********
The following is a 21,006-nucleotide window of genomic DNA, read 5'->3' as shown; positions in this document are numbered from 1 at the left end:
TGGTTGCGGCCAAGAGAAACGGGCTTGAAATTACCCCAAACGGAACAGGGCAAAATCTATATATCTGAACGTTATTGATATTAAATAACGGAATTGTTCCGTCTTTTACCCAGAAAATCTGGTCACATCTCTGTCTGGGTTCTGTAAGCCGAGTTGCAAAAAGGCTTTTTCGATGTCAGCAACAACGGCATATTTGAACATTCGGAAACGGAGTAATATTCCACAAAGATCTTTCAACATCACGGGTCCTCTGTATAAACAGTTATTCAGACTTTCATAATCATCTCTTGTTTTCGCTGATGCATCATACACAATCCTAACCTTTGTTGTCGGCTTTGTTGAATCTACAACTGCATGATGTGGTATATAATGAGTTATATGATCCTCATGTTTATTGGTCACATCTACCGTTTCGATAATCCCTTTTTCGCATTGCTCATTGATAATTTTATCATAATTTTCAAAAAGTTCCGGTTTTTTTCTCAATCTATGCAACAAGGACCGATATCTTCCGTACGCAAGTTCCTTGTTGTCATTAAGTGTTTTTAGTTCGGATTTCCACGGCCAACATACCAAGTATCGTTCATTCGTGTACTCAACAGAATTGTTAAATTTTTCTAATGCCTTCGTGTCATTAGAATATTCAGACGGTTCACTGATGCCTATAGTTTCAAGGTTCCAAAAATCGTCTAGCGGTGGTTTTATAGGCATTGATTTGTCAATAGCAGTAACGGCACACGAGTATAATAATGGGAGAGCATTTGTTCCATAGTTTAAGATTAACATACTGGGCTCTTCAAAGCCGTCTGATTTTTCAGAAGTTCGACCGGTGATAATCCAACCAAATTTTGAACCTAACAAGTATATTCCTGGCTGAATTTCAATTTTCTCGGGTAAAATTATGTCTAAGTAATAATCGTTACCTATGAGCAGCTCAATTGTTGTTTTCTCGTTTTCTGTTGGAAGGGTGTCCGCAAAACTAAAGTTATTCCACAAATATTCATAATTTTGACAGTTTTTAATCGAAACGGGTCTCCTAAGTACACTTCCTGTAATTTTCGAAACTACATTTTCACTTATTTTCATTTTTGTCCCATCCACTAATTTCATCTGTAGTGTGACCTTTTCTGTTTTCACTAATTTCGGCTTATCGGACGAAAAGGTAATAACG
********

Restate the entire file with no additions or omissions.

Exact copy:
The following is a 21,006-nucleotide window of genomic DNA, read 5'->3' as shown; positions in this document are numbered from 1 at the left end:
TGGTTGCGGCCAAGAGAAACGGGCTTGAAATTACCCCAAACGGAACAGGGCAAAATCTATATATCTGAACGTTATTGATATTAAATAACGGAATTGTTCCGTCTTTTACCCAGAAAATCTGGTCACATCTCTGTCTGGGTTCTGTAAGCCGAGTTGCAAAAAGGCTTTTTCGATGTCAGCAACAACGGCATATTTGAACATTCGGAAACGGAGTAATATTCCACAAAGATCTTTCAACATCACGGGTCCTCTGTATAAACAGTTATTCAGACTTTCATAATCATCTCTTGTTTTCGCTGATGCATCATACACAATCCTAACCTTTGTTGTCGGCTTTGTTGAATCTACAACTGCATGATGTGGTATATAATGAGTTATATGATCCTCATGTTTATTGGTCACATCTACCGTTTCGATAATCCCTTTTTCGCATTGCTCATTGATAATTTTATCATAATTTTCAAAAAGTTCCGGTTTTTTTCTCAATCTATGCAACAAGGACCGATATCTTCCGTACGCAAGTTCCTTGTTGTCATTAAGTGTTTTTAGTTCGGATTTCCACGGCCAACATACCAAGTATCGTTCATTCGTGTACTCAACAGAATTGTTAAATTTTTCTAATGCCTTCGTGTCATTAGAATATTCAGACGGTTCACTGATGCCTATAGTTTCAAGGTTCCAAAAATCGTCTAGCGGTGGTTTTATAGGCATTGATTTGTCAATAGCAGTAACGGCACACGAGTATAATAATGGGAGAGCATTTGTTCCATAGTTTAAGATTAACATACTGGGCTCTTCAAAGCCGTCTGATTTTTCAGAAGTTCGACCGGTGATAATCCAACCAAATTTTGAACCTAACAAGTATATTCCTGGCTGAATTTCAATTTTCTCGGGTAAAATTATGTCTAAGTAATAATCGTTACCTATGAGCAGCTCAATTGTTGTTTTCTCGTTTTCTGTTGGAAGGGTGTCCGCAAAACTAAAGTTATTCCACAAATATTCATAATTTTGACAGTTTTTAATCGAAACGGGTCTCCTAAGTACACTTCCTGTAATTTTCGAAACTACATTTTCACTTATTTTCATTTTTGTCCCATCCACTAATTTCATCTGTAGTGTGACCTTTTCTGTTTTCACTAATTTCGGCTTATCGGACGAAAAGGTAATAACG